Although there were plenty of things that could have gone better, here are some components that I think had a lot to do with how Anonymous was able to bring their movement to where it is today:
- Community-driven issues. Anonymous was a previously established community (albeit a non-traditional one) and its members were able to identify this issue as one that they had a passion for. Compare a community issue to one that is loosely backed by otherwise unrelated individuals and you will see why this matters.
- Effective targeted digital communication tools. User media sites allow for quick information dissemination to exactly the type of people that Anonymous wanted reach – active members of The Internet community. Those sites let others join in by participating in the conversation, passing the word along, or simply learning more on their own/taking some sort of personal action. Public wikis and forums also helped by supporting coordination and made it possible for anyone to propose and organize action.
- Tacit understanding of those tools and their potential. Anonymous was familiar with the existing digital media infrastructure (Digg, YouTube, community forums, etc.) and could use it effectively to get their message out.
- Attention and responsiveness to community feedback. Organizers and communicators adapted and listened to their audience; feedback shaped the movement. You can see a clear shift in Anonymous’ direction in response to audience members’ comments late January. Had Anonymous simply continued on as it began (i.e. through illegal harassment), it is unlikely that the group would have gained much/any worldwide support and I definitely wouldn’t be writing this post right now.
- Availability of information (to enable critical analysis). There is a lot of content from all perspectives scattered around the internet, so curious parties could look into things on their own using the glories of Google. I’m sure some people may have joined in without checking other sources, but more cautious media consumers had the resources needed to develop personal opinions before getting involved.
Lessons and Observations
I remember Knight Foundation representatives specifically saying that digital communities don’t need our help, which is why News Challenge applicants were required to focus on the physical. I think the Anonymous story illustrates how right they were, but why is it true? What is the functional difference between a physical community and digital communities such as the Diggers, the YouTubers, or Anonymous?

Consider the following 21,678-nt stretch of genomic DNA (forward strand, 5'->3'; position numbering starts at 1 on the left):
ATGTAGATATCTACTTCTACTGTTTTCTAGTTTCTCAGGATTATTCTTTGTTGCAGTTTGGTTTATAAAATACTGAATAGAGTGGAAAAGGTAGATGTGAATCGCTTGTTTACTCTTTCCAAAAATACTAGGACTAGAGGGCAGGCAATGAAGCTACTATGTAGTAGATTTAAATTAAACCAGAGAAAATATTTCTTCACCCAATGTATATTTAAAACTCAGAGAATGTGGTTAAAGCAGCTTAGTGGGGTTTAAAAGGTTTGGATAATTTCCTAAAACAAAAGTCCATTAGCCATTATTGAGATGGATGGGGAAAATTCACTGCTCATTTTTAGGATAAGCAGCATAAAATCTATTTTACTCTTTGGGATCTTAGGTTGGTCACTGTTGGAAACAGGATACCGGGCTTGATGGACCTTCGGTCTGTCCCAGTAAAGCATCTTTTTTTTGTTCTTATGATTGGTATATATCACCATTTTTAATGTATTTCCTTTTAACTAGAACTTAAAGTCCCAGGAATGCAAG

Both types of community have services that allow me to get an understanding of “the vibe”. The main difference here is how effectively it is done (i.e. how powerful and usable are the information systems). I have talked about this a little bit in the past; in fact, a fair chunk of my posts to this blog have simply about making systems that serve physical community news more sophisticated and accurately targeted.
Assuming I can get “the vibe” from some sources, how accurate is it? Ideally the local newspaper has made an effort to ensure it reflects the physical community it serves. In a digital community though, the membership is able to collectively set its own agenda. In other words, the Internet makes it possible to let the community decide for itself what is important. Anonymous’ message only became popular because some portion of the community agreed – it was bottom up instead of top down.
A final point is simply that physical communities aren’t naturally connected to many-to-many communication technologies. G Patton Hughes has shown that it is possible to successfully apply forums to physical communities, but I’m not convinced that the decentralized creation of ad hoc p-community forums provides an efficient and universally appropriate solution. Digital communities, on the other hand, are directly connected to communication tools; in fact they were probably built around them.
That wraps up my initial observations about this story as it relates to us, although there is a lot more that can be learned from it if you dedicate the time and snoop around. It shows that digital media can be used to facilitate identification of issues, effective provision of information about those issues, coordinated responses, and vital conversations. Hopefully it also resulted in some ideas about where to go from here if we want to use digital technology to empower physical communities.